As Brexit approaches, the key components of the eventual deal are still far from being decided: the Salzburg summit of EU leaders in mid-September rejected the UK government’s so-called Chequers agreement, with the UK now required to deliver an alternative proposal in time for the next EU summit in mid-October.

 

As the old British expression puts it, "there’s many a slip between cup and lip" and the possible routes to an eventual agreement (or the lack of it) are numerous, with both through-roads and potential dead-ends. Even if all EU members can be persuaded to agree to the Brexit deal, there is still uncertainty around the UK political landscape – and what might happen if the ruling Conservative party found itself with a new leader, or were the UK parliament to reject the Brexit agreement that the UK government offered to it.

 

This report is intended to explore the various Brexit scenarios that we think are still possible at this time. Three scenarios are essentially market-friendly (at least in the medium term) as they would allow discussions around key Brexit details to be pushed back. Deferring Brexit conundrums to a transition period does not of course guarantee their easy solution. We give these three scenarios (see pages 3 to 5 for the details) a collective probability of around 65%.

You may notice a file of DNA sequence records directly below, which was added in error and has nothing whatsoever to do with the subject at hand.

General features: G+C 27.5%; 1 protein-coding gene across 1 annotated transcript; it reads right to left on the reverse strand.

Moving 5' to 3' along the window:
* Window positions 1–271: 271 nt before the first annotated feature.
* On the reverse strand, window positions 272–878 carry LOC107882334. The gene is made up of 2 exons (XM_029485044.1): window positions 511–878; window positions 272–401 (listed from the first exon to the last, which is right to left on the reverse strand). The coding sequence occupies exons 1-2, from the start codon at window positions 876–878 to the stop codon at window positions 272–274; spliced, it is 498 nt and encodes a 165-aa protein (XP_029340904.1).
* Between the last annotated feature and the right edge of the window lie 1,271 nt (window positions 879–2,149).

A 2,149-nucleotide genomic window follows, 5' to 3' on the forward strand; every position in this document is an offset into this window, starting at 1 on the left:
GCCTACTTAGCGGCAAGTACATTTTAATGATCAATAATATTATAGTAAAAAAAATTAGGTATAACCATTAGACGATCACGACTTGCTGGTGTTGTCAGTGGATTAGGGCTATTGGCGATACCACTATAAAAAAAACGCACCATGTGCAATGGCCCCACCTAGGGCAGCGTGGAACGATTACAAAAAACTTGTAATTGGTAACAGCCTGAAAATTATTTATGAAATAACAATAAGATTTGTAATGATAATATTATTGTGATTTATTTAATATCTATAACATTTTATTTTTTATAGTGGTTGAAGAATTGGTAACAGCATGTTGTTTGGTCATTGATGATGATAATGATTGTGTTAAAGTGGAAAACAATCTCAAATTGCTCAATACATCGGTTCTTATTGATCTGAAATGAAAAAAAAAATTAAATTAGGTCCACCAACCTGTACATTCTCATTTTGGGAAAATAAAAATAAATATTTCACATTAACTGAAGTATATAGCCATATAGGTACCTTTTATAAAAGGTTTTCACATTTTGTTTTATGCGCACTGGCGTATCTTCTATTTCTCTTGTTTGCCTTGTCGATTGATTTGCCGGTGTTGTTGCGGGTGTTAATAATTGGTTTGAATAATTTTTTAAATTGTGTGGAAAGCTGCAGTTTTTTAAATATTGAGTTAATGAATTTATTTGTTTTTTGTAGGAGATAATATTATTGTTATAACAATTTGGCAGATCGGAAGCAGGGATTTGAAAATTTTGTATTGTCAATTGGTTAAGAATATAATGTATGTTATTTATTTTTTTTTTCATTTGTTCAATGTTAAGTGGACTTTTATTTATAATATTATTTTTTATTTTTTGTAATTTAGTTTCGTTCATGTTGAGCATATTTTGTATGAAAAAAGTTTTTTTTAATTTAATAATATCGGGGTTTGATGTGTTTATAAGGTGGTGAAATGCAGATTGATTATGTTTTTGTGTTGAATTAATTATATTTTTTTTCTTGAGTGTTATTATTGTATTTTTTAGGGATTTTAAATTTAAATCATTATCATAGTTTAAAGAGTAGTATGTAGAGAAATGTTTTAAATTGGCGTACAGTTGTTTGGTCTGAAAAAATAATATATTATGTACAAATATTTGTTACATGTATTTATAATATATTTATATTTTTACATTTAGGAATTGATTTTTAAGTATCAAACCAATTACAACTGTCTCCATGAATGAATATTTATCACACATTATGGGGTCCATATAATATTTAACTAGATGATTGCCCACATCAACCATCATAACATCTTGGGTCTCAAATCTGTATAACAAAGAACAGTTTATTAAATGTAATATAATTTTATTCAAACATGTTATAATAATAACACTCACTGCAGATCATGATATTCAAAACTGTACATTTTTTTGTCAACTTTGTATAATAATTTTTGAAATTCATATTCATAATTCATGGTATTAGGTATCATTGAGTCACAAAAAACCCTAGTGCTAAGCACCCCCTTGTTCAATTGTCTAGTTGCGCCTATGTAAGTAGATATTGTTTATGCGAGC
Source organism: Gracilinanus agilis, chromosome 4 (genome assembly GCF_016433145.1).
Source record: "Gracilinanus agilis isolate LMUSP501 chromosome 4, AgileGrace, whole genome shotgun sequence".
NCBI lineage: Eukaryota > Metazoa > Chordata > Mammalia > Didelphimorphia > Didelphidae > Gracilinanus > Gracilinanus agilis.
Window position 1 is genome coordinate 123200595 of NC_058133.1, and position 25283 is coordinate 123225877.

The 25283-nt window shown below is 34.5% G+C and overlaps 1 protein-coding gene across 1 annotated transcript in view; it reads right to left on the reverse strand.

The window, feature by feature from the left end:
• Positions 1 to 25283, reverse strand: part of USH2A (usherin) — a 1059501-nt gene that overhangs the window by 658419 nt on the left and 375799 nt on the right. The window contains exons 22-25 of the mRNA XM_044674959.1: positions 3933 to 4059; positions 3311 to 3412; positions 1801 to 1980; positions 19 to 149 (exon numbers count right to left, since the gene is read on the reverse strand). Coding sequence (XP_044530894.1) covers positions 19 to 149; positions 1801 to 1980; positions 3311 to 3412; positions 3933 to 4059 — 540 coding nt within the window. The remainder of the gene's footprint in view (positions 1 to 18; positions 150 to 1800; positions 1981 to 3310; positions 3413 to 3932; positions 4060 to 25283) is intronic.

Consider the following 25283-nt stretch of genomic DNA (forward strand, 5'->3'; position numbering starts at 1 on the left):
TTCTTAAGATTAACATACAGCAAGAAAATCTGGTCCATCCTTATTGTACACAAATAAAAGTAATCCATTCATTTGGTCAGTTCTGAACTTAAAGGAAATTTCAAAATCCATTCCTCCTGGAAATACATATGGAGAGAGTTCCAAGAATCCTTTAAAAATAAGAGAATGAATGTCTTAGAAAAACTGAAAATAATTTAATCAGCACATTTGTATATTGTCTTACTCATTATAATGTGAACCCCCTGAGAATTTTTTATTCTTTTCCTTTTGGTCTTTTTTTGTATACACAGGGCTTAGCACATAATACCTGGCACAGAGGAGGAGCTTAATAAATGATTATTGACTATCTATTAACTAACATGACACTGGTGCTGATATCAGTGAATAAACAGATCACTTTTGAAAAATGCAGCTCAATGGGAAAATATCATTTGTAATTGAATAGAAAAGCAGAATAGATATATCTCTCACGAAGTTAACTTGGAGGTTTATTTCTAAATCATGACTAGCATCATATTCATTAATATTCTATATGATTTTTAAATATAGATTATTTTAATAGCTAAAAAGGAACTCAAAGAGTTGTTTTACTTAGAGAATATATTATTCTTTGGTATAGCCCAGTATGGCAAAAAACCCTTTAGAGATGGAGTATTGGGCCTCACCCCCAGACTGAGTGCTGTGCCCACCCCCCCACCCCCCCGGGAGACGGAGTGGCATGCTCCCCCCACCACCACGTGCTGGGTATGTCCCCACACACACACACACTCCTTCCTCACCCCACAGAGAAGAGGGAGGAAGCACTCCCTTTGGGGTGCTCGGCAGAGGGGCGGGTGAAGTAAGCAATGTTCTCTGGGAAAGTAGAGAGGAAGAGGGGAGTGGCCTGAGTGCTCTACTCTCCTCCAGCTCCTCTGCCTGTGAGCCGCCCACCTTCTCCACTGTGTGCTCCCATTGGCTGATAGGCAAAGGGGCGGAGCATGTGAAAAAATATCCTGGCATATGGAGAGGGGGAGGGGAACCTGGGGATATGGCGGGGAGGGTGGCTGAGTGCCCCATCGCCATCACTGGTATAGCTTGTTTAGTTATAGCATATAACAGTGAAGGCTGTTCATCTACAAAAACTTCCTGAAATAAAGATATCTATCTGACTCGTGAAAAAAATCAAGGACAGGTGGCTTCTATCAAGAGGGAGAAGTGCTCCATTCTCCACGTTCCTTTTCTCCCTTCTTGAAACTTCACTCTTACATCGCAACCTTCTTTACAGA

Conversely, we think that the probability of the "Hard Brexit" scenario is around 35%. We then present economic and market forecasts based around the main "market-friendly" scenarios and the alternative "Hard Brexit" scenarios. The forecasts for the latter must be, by their nature, only tentative.

 

We think that investors trying to anticipate the Brexit end-result are likely to have to continue evaluating these scenarios for some time: many twists and turns are likely along the way. But we hope that these scenarios provide a framework to help you approach this complex issue.

 

To download a PDF of the full report, please click here.

 
In the EMEA region this material is considered marketing material, but this is not the case in the U.S. No assurance can be given that any forecast or target can be achieved. Forecasts are based on assumptions, estimates, opinions and hypothetical models which may prove to be incorrect. Past performance is not indicative of future returns. Investments come with risk. The value of an investment can fall as well as rise and you might not get back the amount originally invested at any point in time. Your capital may be at risk. CIO Office, Deutsche Bank Wealth Management, Deutsche Bank AG - Email: WM.CIO-Office@db.com